Health Care

Trump: Make Medical Costs Transparent

His executive order isn't perfect, but the health care system is seriously broken.

Nate Jackson · Jun. 25, 2019

For the last several decades, insurance companies and hospitals have colluded to make the cost of health care as opaque as possible. Have you ever tried to ask a provider — even the person who works the billing desk — how much a service will cost before obtaining that service? The response ranges from being politely told to wait for the insurance filing to personal offense for having the temerity to ask such a question.

And then there’s finding out after filing an insurance claim that the service would have been significantly cheaper without insurance if you’d only known to ask for the cash price. (True story for this author.)

Economist Stephen Moore observes, “Health care is one of the most expensive items we buy each year, and yet most Americans haven’t a clue what all of this costs.” Even worse, as our Louis DeBroux noted last week, “Pricing [can be] significantly higher for the same service depending on the insurer, group plan, geographical location, etc.” When patients can’t see that pricing, they have no idea when they’re being fleeced.

President Donald Trump took a step to address this huge problem with an executive order he signed Monday. The order — which won’t take effect until after a period of public comment and rule finalization — will require hospitals to clearly disclose the cost of care for both the insurer and the patient. “This is a truly big action,” Trump said. “Some people say bigger than health care itself.” He added, “No Americans should be blindsided by bills they never agreed to.”

As is his wont, Trump is overselling his action a bit. As Moore put it, “This action by the White House treats symptoms — not the disease of third-party payers for health care.” Moreover, given that there are almost no specifics in the order, The New York Times is correct to note, “Hospitals and insurance companies are likely to lobby to make any disclosures as general as possible.”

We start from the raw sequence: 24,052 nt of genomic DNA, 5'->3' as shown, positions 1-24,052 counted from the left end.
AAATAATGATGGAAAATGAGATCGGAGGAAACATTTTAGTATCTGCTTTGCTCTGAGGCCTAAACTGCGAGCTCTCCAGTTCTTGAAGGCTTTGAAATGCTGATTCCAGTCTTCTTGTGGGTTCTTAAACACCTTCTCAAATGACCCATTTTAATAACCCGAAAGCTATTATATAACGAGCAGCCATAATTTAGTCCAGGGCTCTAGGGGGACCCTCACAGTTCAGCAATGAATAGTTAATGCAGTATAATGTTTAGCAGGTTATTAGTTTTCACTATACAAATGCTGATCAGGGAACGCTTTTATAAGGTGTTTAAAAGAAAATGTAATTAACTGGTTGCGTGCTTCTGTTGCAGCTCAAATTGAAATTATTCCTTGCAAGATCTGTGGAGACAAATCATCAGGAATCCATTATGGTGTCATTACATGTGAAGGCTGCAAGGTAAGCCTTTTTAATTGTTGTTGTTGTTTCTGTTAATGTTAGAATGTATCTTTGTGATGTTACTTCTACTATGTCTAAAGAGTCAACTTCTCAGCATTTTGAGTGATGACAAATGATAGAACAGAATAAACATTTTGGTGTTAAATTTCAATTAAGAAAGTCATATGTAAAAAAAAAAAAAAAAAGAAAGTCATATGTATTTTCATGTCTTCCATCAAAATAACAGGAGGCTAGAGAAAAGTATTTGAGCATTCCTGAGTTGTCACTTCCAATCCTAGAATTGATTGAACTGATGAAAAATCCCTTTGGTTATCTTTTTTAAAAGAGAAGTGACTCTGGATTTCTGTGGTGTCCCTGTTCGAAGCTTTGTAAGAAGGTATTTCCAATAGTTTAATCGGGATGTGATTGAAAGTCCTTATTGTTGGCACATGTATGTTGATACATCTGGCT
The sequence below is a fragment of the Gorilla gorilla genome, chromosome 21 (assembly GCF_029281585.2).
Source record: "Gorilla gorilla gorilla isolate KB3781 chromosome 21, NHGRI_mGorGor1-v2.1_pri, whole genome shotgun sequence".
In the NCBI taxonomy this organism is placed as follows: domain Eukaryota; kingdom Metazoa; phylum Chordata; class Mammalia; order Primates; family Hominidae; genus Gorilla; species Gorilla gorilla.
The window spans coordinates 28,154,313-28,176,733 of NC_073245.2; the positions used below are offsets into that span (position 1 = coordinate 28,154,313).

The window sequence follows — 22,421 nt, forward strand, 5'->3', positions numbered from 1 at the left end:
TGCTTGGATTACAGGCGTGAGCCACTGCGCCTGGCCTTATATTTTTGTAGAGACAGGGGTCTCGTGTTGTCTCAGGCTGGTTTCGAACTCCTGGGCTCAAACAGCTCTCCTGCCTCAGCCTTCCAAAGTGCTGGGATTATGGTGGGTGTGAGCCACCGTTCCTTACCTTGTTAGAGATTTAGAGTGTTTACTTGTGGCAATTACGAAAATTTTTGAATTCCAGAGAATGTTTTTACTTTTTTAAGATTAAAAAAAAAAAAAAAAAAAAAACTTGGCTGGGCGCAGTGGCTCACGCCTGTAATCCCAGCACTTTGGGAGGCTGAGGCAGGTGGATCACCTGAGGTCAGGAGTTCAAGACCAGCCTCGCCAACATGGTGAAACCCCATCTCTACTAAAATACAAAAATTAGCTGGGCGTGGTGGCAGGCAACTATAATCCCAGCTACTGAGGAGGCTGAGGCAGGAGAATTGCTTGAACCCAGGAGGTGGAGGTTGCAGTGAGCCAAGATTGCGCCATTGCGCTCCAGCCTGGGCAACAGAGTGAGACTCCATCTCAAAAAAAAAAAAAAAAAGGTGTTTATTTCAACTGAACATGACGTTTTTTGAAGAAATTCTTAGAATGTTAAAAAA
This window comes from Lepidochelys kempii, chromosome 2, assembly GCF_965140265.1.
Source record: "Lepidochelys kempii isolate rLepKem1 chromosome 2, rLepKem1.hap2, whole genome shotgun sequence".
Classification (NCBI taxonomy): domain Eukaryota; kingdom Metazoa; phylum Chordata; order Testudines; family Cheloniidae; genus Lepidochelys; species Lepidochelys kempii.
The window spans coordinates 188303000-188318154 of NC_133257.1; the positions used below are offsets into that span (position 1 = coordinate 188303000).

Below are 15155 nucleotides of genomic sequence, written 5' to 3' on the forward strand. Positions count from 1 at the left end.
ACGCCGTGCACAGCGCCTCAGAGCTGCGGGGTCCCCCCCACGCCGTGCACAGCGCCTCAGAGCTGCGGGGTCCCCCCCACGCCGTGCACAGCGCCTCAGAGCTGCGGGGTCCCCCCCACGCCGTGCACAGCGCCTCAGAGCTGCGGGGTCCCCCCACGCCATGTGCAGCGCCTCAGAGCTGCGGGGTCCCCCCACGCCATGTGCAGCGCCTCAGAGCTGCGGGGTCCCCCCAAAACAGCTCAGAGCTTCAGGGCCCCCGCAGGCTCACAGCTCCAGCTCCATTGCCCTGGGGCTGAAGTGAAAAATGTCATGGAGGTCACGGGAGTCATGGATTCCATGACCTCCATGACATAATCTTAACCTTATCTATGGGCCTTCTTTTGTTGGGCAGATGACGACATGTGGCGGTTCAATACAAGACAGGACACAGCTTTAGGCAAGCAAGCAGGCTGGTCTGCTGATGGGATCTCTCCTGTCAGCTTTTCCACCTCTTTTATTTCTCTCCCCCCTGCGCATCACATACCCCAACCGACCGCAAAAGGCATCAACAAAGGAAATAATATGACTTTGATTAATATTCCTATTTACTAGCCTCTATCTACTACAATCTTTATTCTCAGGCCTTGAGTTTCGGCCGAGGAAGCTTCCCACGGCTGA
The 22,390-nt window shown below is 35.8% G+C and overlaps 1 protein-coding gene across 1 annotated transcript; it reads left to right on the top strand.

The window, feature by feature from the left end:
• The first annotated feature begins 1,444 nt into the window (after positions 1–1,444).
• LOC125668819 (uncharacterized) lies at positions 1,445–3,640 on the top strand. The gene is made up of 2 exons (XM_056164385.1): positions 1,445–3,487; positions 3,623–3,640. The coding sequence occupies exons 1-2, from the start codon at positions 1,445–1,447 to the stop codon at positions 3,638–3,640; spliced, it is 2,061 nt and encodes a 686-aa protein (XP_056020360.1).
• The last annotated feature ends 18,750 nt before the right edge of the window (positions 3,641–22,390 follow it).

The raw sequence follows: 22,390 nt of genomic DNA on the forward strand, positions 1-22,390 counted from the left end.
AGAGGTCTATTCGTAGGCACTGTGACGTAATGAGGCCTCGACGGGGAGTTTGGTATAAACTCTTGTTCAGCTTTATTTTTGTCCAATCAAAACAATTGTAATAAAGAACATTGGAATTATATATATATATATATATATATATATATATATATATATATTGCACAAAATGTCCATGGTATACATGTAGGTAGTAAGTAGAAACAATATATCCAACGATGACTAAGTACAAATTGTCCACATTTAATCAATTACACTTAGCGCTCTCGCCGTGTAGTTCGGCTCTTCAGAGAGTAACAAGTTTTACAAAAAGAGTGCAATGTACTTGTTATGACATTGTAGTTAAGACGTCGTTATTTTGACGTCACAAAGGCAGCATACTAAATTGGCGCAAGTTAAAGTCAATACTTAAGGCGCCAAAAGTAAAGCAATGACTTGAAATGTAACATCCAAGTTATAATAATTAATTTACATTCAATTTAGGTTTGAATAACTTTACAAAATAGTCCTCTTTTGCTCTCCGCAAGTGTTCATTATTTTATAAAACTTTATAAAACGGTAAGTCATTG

Former Republican Rep. Ernest Istook, who now runs Americans for Less Regulation, argues that Trump’s order is the wrong prescription because “the infrastructure and paperwork to implement this will become a new Washington swamp.” Given the 1,000 health insurance companies nationwide and the millions of providers and pricing agreements, Istook says the resulting “nightmare of red tape could put Obamacare to shame.”

Concerns about the federal government “fixing” what it broke in the first place are valid. After all, ObamaCare merely forced everyone to participate in the broken system.

Yet we can only hope to fix a horribly broken health system by introducing free-market transparency — consumers of health services must know how much those services will cost. Choice and competition will better serve everyone, and, concerns notwithstanding, Trump’s order is a step in the right direction. Some regulation is necessary if consumers have no recourse but to be swindled by the colluding providers and insurers who offer outlandishly overpriced “care.”

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